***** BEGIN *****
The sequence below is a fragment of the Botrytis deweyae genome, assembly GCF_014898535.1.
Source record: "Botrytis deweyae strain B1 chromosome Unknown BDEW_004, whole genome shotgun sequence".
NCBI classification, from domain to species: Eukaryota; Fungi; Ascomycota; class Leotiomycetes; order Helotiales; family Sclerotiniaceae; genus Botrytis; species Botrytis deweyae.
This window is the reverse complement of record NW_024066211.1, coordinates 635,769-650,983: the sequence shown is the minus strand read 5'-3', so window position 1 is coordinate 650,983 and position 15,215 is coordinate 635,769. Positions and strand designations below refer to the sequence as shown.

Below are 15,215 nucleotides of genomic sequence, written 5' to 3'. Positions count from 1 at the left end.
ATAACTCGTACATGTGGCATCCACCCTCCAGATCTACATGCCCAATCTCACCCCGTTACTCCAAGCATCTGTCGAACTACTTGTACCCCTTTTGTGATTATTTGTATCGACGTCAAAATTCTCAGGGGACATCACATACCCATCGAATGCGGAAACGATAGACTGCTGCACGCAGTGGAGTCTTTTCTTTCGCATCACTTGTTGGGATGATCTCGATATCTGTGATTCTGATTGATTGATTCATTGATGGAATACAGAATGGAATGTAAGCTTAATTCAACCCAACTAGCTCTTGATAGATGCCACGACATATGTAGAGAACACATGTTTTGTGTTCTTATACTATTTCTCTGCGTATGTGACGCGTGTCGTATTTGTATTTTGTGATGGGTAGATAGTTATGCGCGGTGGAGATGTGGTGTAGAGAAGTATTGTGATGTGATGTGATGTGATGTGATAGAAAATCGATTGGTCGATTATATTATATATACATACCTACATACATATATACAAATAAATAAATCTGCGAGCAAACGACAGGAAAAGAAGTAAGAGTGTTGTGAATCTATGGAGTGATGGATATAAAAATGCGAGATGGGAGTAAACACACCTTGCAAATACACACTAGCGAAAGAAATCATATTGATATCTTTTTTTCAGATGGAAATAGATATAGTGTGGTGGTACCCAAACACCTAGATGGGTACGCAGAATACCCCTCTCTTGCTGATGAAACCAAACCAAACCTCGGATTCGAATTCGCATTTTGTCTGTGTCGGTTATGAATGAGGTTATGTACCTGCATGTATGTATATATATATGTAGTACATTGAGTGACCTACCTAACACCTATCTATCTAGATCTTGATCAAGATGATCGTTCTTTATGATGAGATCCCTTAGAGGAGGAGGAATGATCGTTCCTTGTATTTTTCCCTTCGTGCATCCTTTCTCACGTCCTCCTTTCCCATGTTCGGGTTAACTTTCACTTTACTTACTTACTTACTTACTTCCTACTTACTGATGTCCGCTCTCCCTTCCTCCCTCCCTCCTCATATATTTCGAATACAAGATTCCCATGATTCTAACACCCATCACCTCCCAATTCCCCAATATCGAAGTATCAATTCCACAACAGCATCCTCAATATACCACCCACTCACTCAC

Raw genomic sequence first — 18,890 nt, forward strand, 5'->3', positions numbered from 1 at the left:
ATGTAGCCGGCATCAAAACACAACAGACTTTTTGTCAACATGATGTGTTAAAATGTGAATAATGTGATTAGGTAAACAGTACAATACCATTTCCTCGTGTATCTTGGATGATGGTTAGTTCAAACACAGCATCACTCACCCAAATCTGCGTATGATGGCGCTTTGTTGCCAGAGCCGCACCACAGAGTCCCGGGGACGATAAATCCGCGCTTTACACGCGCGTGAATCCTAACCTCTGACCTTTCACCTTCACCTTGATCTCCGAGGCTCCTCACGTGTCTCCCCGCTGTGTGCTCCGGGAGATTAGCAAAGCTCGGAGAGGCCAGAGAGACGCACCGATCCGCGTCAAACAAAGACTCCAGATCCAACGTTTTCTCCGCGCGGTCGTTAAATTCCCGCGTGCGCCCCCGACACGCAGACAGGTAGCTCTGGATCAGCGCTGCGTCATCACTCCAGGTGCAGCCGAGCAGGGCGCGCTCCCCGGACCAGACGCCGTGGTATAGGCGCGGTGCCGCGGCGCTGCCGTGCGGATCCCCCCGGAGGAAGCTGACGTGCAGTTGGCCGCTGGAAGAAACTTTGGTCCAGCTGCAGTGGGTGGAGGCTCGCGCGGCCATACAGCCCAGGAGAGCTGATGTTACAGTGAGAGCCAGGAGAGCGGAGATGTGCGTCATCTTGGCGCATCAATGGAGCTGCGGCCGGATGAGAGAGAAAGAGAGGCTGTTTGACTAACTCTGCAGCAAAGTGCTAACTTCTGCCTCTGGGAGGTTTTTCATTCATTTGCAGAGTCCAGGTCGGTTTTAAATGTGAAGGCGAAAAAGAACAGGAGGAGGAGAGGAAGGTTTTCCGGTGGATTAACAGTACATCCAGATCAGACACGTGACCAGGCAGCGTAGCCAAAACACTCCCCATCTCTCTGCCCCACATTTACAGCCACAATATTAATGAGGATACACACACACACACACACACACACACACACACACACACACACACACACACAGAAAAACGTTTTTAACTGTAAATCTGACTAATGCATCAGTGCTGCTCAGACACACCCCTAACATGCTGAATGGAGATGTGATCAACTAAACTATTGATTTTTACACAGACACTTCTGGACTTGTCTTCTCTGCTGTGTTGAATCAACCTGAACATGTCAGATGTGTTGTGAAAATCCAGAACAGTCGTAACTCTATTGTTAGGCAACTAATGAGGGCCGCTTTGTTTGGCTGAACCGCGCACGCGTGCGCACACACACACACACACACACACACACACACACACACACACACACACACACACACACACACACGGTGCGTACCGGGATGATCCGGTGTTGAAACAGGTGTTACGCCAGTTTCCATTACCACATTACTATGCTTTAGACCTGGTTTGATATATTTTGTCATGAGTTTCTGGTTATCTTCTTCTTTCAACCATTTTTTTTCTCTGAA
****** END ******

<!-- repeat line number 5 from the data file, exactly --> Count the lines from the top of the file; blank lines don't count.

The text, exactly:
Below are 15,215 nucleotides of genomic sequence, written 5' to 3'. Positions count from 1 at the left end.